The Scariest Economic Forecast You'll Read Today

Research firm ECRI says a double-dip recession is inevitable and they've been right before

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An economic researcher that usually gets these things right has said a double-dip recession is inevitable, and there's nothing policy makers can do about it. It's a glum report from the Economic Cycle Research Group, which Andrew Sullivan and others have pointed out predicted the last three recessions correctly. The group's report reminds us it didn't give any false alarms in between either. The Wall Street Journal points out is a change of tune from ECRI's earlier, conservative reports: "Up until recently, the ECRI, which was among the first to note the recovery that began in mid-2009, has stopped short of saying its leading indicators point to a recession. No longer." For its part, ECRI says the economic cycle has to run its course:

A new recession isn’t simply a statistical event. It’s a vicious cycle that, once started, must run its course. Under certain circumstances, a drop in sales, for instance, lowers production, which results in declining employment and income, which in turn weakens sales further, all the while spreading like wildfire from industry to industry, region to region, and indicator to indicator. That’s what a recession is all about.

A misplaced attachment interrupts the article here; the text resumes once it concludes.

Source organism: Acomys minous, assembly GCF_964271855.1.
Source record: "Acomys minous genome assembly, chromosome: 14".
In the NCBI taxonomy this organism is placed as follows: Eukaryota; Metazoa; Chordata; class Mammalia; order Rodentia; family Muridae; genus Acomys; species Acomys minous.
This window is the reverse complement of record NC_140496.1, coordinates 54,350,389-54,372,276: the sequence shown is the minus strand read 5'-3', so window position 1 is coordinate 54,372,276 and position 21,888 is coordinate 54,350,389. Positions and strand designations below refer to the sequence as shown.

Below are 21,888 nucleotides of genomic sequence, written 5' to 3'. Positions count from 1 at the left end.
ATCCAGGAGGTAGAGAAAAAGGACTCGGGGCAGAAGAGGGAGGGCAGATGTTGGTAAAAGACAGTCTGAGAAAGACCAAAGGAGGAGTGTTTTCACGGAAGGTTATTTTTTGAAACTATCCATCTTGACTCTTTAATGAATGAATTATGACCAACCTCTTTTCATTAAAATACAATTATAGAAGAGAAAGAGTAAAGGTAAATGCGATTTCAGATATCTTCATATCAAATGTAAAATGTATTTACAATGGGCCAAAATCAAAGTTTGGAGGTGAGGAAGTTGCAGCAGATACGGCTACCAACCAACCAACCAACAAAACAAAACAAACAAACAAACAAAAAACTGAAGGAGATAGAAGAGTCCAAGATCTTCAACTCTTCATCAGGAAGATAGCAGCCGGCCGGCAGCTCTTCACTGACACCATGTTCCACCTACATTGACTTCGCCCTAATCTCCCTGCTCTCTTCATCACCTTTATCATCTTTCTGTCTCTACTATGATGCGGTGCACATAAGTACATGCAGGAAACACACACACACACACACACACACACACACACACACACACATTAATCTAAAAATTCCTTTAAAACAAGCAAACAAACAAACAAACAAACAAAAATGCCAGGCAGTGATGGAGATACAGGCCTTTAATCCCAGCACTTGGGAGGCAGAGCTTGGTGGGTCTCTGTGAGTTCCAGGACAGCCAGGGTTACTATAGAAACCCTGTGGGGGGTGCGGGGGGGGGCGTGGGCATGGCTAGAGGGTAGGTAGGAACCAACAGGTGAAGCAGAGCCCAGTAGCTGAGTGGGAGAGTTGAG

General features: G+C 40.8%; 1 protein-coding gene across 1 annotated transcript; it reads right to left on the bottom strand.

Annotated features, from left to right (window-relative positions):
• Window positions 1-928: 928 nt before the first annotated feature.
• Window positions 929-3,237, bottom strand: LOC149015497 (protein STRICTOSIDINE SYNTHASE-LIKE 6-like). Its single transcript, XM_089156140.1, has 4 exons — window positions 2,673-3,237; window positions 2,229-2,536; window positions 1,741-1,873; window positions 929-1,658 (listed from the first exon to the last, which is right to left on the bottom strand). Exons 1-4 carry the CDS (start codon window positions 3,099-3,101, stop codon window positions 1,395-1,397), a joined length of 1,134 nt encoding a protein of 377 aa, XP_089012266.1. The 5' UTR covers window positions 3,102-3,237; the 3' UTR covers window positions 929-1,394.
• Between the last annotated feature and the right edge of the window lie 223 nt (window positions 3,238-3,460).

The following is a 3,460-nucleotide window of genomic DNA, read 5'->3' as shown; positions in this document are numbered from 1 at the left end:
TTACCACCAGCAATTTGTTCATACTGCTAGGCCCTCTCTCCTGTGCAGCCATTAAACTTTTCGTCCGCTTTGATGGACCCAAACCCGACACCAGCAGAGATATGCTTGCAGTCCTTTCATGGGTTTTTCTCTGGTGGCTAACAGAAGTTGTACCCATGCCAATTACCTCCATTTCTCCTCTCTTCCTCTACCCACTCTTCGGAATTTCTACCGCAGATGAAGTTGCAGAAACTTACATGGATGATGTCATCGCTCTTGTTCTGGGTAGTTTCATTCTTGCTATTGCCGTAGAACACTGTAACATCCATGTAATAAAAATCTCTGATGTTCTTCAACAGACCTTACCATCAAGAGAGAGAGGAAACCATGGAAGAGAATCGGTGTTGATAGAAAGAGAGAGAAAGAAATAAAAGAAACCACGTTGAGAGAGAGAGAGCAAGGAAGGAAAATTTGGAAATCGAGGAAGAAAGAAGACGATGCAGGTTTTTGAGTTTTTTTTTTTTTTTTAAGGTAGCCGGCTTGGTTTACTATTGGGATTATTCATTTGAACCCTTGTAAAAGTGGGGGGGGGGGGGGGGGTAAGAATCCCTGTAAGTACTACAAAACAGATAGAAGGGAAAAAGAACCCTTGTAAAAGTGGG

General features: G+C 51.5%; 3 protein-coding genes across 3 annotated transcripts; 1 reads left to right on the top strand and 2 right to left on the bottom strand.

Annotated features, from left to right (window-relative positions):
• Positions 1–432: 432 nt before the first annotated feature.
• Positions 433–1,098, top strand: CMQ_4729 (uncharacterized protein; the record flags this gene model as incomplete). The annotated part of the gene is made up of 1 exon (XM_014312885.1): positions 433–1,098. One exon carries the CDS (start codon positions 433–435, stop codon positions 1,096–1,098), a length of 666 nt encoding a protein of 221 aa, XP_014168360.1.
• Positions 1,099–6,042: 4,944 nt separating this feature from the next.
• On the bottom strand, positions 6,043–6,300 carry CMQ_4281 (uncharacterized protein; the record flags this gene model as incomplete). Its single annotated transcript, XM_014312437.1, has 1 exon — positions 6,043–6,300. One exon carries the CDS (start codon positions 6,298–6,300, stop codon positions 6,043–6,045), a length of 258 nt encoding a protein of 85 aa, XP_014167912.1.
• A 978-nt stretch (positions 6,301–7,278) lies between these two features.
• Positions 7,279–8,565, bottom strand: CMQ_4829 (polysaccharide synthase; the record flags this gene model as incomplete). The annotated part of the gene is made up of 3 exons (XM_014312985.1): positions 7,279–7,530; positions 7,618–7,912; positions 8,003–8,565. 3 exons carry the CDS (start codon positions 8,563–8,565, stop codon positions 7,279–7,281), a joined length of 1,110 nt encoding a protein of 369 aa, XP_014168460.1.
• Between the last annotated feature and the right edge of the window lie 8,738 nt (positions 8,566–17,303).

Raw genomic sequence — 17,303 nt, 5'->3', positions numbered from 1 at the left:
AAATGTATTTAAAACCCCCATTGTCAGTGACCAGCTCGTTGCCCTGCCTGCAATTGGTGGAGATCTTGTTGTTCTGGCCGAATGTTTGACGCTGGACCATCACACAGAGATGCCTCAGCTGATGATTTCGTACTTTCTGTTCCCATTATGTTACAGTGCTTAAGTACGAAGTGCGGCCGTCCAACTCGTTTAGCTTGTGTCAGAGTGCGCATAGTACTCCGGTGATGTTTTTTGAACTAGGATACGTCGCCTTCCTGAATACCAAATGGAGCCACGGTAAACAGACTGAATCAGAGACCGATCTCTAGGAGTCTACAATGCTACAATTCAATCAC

But how can we have a new recession just a couple of years after the last one officially ended? Isn’t this too short for an economic expansion? 

More than three years ago, before the Lehman debacle, we were already warning of a longstanding pattern of slowing growth: at least since the 1970s, the pace of U.S. growth – especially in GDP and jobs – has been stair-stepping down in successive economic expansions. We expected this pattern to persist in the new economic expansion after the recession ended, and it certainly did. We also pointed out – months before the recession ended – that because the “Great Moderation” of business cycles (from about 1985 to 2007) was now history, the resulting combination of higher cyclical volatility and lower trend growth would virtually dictate an era of more frequent recessions. 

It's a bummer of a report after economists surveyed Bloomberg's put such faith in the American Jobs Act for restoring the economy. Hopefully this will be the one that breaks ECRI's correct-prediction streak.

This article is from the archive of our partner The Wire.